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I recently ran across an unpublished column I wrote when my children were much younger. It’s funny how some things change yet stay the same. Now that my kids are in middle school and high school, I’m still a trash collector –  just different things – sports equipment, random bottles of nail polish and school papers. But just as before, I am so thankful for my role as a “trash collector.”

It’s time to share this piece …..

I sometimes think my job as a mother resembles that of a trash collector — up at the crack of dawn and picking up after people all day.

First, there’s the breakfast mess. There’s the sausage and waffles with syrup. Each tiny square of waffle must have syrup on it, or it’s not good enough. Syrup makes a fine mess on the table and on the floor and usually on the pajamas, too. My daughter’s bowl of Frosted Flakes ends up more in her hair and on the floor than in her mouth. On weekends, my husband likes to get donuts. And of course, kids only eat the kind with sprinkles. Tiny little green and red sprinkles scattered across my once clean kitchen floor. And to top it all off, there’s usually a spill. Orange juice and apple juice specks all over the room.

After breakfast, the p.j.s are thrown off and scattered in different rooms in the house – some in the living room where my son watches “Sponge Bob Square Pants.” Some in the sitting room, where my husband likes to dress the kids. Some in the bathroom, where Pull-ups are left on the floor, wet once again from the night before.

Then, it’s outside to play with the trucks in the mud. Shoes on, please, I yell for the tenth time. Then it’s in for a snack with a muddy Tonka truck driven across the floor. Pretty soon, it’s lunch and the food mess comes again. Clean the table, sweep the floor for the second time before noon.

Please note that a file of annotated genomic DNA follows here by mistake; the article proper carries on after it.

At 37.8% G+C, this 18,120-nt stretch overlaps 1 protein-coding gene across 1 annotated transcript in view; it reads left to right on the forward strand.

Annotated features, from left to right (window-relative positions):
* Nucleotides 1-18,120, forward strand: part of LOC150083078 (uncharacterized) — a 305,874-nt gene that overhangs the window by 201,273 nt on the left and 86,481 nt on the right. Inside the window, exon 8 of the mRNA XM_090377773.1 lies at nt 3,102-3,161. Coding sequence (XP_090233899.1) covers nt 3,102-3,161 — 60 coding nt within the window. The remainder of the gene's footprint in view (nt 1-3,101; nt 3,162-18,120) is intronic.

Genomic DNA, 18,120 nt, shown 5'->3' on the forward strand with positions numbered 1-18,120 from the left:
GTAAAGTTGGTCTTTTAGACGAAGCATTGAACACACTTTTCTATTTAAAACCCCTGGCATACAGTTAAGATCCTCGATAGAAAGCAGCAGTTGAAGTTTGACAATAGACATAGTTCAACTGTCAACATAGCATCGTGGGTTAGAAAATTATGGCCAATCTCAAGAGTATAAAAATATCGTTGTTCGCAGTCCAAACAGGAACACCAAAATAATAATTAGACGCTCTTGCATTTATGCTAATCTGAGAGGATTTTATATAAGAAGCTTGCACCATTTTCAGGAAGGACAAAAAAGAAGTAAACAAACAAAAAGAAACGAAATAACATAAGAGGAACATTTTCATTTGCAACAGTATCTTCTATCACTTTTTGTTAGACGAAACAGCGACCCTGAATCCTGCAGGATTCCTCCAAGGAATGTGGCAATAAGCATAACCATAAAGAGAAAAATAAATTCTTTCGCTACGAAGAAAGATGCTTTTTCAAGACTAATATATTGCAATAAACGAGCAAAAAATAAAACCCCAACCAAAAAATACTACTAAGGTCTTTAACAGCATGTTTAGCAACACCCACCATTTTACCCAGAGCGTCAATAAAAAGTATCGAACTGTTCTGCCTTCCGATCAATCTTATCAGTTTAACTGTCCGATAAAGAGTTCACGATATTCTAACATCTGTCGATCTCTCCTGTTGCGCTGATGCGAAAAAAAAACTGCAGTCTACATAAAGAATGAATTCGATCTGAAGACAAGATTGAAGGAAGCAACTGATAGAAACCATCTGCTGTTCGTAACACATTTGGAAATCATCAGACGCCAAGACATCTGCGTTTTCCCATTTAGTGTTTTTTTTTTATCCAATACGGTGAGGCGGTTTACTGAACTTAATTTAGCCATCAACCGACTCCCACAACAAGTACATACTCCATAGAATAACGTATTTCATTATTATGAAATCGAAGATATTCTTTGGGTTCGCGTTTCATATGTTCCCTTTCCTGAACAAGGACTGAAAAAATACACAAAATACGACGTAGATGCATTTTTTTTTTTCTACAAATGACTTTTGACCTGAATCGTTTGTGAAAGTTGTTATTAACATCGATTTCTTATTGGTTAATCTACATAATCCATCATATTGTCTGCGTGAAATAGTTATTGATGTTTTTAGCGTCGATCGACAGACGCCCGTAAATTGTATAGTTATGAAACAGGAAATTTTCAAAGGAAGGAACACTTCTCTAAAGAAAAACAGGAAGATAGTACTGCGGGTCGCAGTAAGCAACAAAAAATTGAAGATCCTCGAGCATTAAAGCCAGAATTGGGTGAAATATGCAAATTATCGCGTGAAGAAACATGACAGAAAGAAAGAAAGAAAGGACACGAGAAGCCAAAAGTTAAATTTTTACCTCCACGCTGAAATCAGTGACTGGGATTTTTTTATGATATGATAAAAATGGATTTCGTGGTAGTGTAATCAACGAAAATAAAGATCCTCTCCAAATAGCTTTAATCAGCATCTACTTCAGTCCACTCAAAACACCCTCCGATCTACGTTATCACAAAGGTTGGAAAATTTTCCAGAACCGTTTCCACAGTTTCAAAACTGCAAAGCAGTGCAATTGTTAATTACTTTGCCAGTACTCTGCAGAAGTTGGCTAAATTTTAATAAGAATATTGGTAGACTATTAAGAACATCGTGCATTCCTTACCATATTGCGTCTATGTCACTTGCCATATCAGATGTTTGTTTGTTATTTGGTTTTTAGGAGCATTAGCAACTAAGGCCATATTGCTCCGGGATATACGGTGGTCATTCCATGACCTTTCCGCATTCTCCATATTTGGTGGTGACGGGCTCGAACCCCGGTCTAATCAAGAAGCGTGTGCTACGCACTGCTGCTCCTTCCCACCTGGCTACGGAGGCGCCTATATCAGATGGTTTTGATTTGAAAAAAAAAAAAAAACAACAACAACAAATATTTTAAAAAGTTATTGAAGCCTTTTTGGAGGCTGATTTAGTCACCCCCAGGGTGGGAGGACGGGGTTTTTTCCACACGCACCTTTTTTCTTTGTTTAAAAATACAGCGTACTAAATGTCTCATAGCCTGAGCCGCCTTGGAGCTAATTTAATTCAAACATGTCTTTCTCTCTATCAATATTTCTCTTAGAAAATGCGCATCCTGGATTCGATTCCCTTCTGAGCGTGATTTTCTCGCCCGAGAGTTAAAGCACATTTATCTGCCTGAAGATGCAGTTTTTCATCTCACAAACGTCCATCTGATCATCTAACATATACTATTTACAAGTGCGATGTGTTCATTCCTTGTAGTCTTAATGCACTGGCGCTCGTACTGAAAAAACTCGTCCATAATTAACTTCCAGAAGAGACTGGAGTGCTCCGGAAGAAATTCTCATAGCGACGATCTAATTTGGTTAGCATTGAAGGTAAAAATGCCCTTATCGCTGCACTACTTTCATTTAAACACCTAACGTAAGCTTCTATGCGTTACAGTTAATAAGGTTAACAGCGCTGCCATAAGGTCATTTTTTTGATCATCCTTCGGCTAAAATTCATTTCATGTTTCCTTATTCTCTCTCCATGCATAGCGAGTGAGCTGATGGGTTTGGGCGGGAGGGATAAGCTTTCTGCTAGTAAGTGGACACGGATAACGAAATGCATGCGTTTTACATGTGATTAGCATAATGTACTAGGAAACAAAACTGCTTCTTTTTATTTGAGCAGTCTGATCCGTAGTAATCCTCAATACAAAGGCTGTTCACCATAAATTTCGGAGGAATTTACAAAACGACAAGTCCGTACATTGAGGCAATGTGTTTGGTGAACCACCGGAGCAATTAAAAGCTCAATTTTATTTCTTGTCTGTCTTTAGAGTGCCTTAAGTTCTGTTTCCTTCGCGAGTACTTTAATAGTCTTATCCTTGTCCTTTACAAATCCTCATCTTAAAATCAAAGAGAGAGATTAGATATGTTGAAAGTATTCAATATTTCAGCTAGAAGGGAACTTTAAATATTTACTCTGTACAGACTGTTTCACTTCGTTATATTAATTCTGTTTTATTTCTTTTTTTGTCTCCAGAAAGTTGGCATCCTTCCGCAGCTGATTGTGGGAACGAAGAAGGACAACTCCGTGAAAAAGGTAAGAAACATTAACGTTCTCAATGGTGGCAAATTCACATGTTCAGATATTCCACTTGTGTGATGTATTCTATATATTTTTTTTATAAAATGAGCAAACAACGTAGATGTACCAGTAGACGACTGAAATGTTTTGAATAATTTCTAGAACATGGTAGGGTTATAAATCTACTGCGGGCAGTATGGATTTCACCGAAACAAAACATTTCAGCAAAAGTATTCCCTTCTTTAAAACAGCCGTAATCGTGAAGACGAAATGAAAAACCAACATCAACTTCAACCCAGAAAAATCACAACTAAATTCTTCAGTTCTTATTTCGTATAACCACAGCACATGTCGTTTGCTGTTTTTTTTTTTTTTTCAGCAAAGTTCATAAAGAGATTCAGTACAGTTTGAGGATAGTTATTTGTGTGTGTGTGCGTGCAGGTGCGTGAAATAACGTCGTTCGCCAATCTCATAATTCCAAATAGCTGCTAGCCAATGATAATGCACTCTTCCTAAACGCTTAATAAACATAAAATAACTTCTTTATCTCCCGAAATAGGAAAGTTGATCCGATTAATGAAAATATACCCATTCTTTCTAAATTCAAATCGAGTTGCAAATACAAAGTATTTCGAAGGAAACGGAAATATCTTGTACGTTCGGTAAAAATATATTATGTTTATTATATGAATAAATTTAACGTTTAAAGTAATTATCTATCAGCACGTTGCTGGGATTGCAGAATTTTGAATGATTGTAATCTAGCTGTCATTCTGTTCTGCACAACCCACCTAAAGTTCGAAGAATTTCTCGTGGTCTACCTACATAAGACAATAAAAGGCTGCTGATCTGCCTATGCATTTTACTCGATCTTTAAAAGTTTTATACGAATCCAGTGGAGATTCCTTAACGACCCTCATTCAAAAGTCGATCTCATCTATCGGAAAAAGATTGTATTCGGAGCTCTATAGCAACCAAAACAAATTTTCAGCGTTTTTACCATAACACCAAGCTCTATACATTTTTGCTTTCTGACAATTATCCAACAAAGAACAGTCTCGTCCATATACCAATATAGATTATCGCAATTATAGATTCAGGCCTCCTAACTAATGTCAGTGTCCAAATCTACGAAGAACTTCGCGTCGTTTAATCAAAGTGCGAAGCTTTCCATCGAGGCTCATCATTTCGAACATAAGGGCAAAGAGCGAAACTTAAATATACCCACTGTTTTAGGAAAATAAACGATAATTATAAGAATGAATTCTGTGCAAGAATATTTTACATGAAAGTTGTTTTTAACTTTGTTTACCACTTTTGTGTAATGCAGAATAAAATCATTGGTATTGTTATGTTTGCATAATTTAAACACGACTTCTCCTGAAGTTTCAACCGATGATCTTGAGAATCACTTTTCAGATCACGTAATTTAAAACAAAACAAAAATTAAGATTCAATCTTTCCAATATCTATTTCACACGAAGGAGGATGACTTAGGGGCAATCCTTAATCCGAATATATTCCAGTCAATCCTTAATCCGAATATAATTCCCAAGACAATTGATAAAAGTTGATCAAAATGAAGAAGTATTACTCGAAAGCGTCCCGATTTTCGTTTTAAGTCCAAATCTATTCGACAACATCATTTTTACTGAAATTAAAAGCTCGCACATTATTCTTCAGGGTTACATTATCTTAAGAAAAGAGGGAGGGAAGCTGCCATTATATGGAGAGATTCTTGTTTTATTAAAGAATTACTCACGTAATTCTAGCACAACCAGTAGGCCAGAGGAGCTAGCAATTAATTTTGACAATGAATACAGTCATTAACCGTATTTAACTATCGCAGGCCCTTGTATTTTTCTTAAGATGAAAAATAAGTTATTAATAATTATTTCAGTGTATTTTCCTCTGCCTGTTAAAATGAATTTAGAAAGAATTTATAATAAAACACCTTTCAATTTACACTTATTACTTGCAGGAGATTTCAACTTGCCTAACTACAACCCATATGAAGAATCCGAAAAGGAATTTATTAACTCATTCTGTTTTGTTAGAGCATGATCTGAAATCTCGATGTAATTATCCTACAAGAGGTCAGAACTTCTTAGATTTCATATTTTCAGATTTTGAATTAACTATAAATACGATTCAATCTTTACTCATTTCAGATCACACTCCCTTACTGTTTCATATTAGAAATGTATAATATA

The toys and the books slowly spread throughout the house as the day progresses. The swords and the balls and the action figures, too. Then it’s time for supper and more food and more sweeping.

After supper, it’s craft time — crayons and Legos, and I cringe at the requests of Play Doh. My daughter loves to color but only after she breaks each crayon and bites off the tips. My oldest son loves to make snowflakes and leaves a pile of scrap paper under his chair as he joyfully cuts away filling our windows with décor. Like any good mother, I try my hardest to keep only one color of Play Doh out at a time. But it’s so much more fun to get out the whole rainbow and mix them together and divide them up into tiny little balls all over the house. We once had a toy vacuum cleaner covered with tiny chunks of Play Doh. It was very creative, I have to admit.

By night, all I feel like I’ve accomplished that day is picking up toys and crumbs and debris – just like a trash collector.

But then I think, what else would I be doing if I wasn’t picking up things? I’d be sitting there wishing I had three kids. Three kids who love to play with toys and be creative with mud and with Play Doh and scissors. How boring my life would be if all I had to do was sit around with nothing to pick up each day.

A trash collector’s job isn’t so bad after all.

So God Made a Mother book by Leslie Means

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Kristine Jacobson

Kristine Jacobson is a writer, a mother of three children and farm wife living in South-Central Nebraska. She puts her creative skills to use as editor of Nebraska Family Magazine at and helps non-profits and small businesses share their stories in her public relations business, KRJPR.

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